], that allows to include studies assessing only two levels of exposure, using a restricted cubic spline model with 3 knots at fixed percentiles (10, 50, and 90%) of the intake distribution. The restricted cubic spline model was fitted with a generalized least-squares regression taking into account the correlation within each set of the effect estimates and combining the effect estimates using the restricted maximum likelihood method in a random-effects meta-analysis [
      • Orsini N.
      • Li R.
      • Wolk A.
      • Khudyaknov P.
      • Spiegelman D.
      Meta-analysis for linear and nonlinear dose-response relations: examples, an evaluation of approximations, and software.
      ,
      • Jackson D.
      • White I.R.
      • Thompson S.G.
      Extending DerSimonian and Laird's methodology to perform multivariate random effects meta-analyses.
      ,
      • Orsini N.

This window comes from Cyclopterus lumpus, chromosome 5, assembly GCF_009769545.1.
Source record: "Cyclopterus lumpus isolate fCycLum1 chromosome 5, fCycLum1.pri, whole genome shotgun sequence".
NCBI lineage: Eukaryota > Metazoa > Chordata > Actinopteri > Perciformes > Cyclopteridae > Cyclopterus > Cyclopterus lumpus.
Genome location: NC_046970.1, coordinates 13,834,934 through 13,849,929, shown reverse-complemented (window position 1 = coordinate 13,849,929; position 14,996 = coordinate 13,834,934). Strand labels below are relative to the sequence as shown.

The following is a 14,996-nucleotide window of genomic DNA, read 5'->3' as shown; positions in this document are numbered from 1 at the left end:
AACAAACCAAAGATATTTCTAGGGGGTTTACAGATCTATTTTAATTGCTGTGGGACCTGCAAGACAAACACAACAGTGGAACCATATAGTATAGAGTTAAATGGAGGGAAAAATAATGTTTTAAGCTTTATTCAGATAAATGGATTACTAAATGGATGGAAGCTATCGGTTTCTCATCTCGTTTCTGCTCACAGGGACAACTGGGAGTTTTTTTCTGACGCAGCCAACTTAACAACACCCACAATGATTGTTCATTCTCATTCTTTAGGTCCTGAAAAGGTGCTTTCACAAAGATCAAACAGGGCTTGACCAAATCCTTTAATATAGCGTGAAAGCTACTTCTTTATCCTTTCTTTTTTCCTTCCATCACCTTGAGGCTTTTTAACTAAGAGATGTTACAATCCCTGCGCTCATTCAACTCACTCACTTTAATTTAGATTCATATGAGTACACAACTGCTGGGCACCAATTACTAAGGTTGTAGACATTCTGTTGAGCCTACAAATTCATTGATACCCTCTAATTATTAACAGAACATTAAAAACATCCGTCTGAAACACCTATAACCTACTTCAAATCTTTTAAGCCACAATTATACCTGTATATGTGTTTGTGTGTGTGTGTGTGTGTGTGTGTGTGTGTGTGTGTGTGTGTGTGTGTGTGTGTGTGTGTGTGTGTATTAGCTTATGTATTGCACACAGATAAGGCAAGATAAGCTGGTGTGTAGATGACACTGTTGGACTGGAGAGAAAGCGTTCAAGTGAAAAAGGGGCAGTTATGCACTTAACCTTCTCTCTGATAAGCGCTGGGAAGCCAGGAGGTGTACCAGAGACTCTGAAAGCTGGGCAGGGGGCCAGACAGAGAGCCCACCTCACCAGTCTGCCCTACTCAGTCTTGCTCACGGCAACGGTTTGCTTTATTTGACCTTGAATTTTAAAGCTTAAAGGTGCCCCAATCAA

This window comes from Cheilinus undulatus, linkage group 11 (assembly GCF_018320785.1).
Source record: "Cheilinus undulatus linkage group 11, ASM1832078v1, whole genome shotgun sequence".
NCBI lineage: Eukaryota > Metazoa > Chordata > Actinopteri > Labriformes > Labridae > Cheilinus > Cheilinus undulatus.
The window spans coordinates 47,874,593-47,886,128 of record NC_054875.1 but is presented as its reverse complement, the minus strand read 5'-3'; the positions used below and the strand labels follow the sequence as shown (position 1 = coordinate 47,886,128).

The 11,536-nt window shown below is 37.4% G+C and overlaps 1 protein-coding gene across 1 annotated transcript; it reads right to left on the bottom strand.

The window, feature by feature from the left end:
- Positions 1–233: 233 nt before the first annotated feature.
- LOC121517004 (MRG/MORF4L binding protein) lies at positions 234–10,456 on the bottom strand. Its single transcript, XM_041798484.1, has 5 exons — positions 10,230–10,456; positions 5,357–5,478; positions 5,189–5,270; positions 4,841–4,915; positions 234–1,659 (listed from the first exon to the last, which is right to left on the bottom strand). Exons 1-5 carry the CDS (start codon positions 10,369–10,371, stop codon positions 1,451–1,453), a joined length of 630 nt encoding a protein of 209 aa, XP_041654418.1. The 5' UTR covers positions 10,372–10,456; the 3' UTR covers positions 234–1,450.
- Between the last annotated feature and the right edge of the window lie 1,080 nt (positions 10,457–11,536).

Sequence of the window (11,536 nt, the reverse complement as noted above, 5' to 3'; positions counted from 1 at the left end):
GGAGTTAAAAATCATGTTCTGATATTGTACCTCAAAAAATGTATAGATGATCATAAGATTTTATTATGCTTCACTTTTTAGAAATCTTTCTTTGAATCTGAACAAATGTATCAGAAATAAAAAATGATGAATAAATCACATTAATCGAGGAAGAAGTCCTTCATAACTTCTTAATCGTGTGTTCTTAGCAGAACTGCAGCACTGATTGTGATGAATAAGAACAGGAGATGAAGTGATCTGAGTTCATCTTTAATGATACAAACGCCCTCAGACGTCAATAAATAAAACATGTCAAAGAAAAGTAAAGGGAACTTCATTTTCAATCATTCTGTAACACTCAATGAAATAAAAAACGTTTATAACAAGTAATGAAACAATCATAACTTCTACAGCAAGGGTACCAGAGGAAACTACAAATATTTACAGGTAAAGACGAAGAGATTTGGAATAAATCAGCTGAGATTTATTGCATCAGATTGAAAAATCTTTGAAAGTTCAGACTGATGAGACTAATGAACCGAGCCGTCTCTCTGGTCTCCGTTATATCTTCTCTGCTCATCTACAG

• Bellocco R.
      • Greenland S.
      Generalized least squares for trend estimation of summarized dose–response data.
      ]. All analyses were performed with the Stata statistical software, version 14 (StatCorp, College Station, TX, USA) and RStudio (Version 1.1.456).

      3. Results

      The complete study selection process is described in Fig. 1. A total of 26 eligible articles from 24 unique prospective cohort and case–control studies assessing the association between the intake of legumes and CVD overall, CHD and/or stroke in particular were identified [
      • Mizrahi A.
      • Knekt P.
      • Montonen J.
      • Laasksonen M.A.
      • Heliövaaea M.
      • Järvinen R.
      Plant foods and the risk of cerebrovascular diseases: a potential protection of fruit consumption.
      ,
      • Atkins J.L.
      • Whincup P.H.
      • Morris L.T.
      • Lennon L.T.
      • Papacosta O.